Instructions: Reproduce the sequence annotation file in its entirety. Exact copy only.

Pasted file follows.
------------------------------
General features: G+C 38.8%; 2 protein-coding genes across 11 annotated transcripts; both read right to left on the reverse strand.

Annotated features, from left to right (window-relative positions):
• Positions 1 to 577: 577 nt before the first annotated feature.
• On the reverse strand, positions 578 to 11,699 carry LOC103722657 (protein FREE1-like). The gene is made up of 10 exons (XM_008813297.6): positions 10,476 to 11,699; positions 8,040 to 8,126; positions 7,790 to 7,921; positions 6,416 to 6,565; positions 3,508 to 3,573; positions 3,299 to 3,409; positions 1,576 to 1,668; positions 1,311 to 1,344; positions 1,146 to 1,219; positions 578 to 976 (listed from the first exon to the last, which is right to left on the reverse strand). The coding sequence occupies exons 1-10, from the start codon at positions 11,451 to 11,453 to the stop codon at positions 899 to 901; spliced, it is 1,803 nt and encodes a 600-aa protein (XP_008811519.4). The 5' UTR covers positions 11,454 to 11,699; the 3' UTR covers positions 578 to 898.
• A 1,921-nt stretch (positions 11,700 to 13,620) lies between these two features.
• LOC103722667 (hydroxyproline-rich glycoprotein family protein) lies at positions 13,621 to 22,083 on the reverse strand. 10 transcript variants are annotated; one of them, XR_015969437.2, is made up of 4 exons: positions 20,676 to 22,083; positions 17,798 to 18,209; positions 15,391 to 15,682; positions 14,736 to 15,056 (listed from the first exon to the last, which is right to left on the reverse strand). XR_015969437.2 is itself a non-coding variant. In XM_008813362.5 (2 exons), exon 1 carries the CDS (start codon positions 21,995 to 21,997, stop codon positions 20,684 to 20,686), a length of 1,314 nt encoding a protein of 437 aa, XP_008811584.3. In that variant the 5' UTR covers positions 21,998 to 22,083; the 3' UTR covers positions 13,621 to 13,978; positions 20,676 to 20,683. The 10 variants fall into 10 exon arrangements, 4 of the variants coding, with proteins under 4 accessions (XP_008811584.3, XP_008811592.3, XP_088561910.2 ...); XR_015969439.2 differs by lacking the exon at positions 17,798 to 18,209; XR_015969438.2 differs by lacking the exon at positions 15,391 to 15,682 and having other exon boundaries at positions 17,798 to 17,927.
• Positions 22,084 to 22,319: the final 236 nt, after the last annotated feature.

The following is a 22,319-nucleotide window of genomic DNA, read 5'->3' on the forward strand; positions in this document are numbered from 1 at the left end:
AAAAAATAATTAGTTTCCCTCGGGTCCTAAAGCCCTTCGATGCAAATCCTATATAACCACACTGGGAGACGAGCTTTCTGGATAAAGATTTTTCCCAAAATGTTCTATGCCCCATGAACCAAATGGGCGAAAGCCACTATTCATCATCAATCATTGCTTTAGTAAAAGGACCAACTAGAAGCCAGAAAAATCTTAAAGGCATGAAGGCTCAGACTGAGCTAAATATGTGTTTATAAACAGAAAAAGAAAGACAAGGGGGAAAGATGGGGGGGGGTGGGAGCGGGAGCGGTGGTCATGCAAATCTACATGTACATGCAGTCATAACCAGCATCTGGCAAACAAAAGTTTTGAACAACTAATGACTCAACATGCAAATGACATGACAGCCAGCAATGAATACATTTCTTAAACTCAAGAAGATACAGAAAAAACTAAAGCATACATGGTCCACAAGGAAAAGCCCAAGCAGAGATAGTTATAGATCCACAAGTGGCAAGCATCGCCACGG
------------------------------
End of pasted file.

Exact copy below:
General features: G+C 38.8%; 2 protein-coding genes across 11 annotated transcripts; both read right to left on the reverse strand.

Annotated features, from left to right (window-relative positions):
• Positions 1 to 577: 577 nt before the first annotated feature.
• On the reverse strand, positions 578 to 11,699 carry LOC103722657 (protein FREE1-like). The gene is made up of 10 exons (XM_008813297.6): positions 10,476 to 11,699; positions 8,040 to 8,126; positions 7,790 to 7,921; positions 6,416 to 6,565; positions 3,508 to 3,573; positions 3,299 to 3,409; positions 1,576 to 1,668; positions 1,311 to 1,344; positions 1,146 to 1,219; positions 578 to 976 (listed from the first exon to the last, which is right to left on the reverse strand). The coding sequence occupies exons 1-10, from the start codon at positions 11,451 to 11,453 to the stop codon at positions 899 to 901; spliced, it is 1,803 nt and encodes a 600-aa protein (XP_008811519.4). The 5' UTR covers positions 11,454 to 11,699; the 3' UTR covers positions 578 to 898.
• A 1,921-nt stretch (positions 11,700 to 13,620) lies between these two features.
• LOC103722667 (hydroxyproline-rich glycoprotein family protein) lies at positions 13,621 to 22,083 on the reverse strand. 10 transcript variants are annotated; one of them, XR_015969437.2, is made up of 4 exons: positions 20,676 to 22,083; positions 17,798 to 18,209; positions 15,391 to 15,682; positions 14,736 to 15,056 (listed from the first exon to the last, which is right to left on the reverse strand). XR_015969437.2 is itself a non-coding variant. In XM_008813362.5 (2 exons), exon 1 carries the CDS (start codon positions 21,995 to 21,997, stop codon positions 20,684 to 20,686), a length of 1,314 nt encoding a protein of 437 aa, XP_008811584.3. In that variant the 5' UTR covers positions 21,998 to 22,083; the 3' UTR covers positions 13,621 to 13,978; positions 20,676 to 20,683. The 10 variants fall into 10 exon arrangements, 4 of the variants coding, with proteins under 4 accessions (XP_008811584.3, XP_008811592.3, XP_088561910.2 ...); XR_015969439.2 differs by lacking the exon at positions 17,798 to 18,209; XR_015969438.2 differs by lacking the exon at positions 15,391 to 15,682 and having other exon boundaries at positions 17,798 to 17,927.
• Positions 22,084 to 22,319: the final 236 nt, after the last annotated feature.

The following is a 22,319-nucleotide window of genomic DNA, read 5'->3' on the forward strand; positions in this document are numbered from 1 at the left end:
AAAAAATAATTAGTTTCCCTCGGGTCCTAAAGCCCTTCGATGCAAATCCTATATAACCACACTGGGAGACGAGCTTTCTGGATAAAGATTTTTCCCAAAATGTTCTATGCCCCATGAACCAAATGGGCGAAAGCCACTATTCATCATCAATCATTGCTTTAGTAAAAGGACCAACTAGAAGCCAGAAAAATCTTAAAGGCATGAAGGCTCAGACTGAGCTAAATATGTGTTTATAAACAGAAAAAGAAAGACAAGGGGGAAAGATGGGGGGGGGTGGGAGCGGGAGCGGTGGTCATGCAAATCTACATGTACATGCAGTCATAACCAGCATCTGGCAAACAAAAGTTTTGAACAACTAATGACTCAACATGCAAATGACATGACAGCCAGCAATGAATACATTTCTTAAACTCAAGAAGATACAGAAAAAACTAAAGCATACATGGTCCACAAGGAAAAGCCCAAGCAGAGATAGTTATAGATCCACAAGTGGCAAGCATCGCCACGG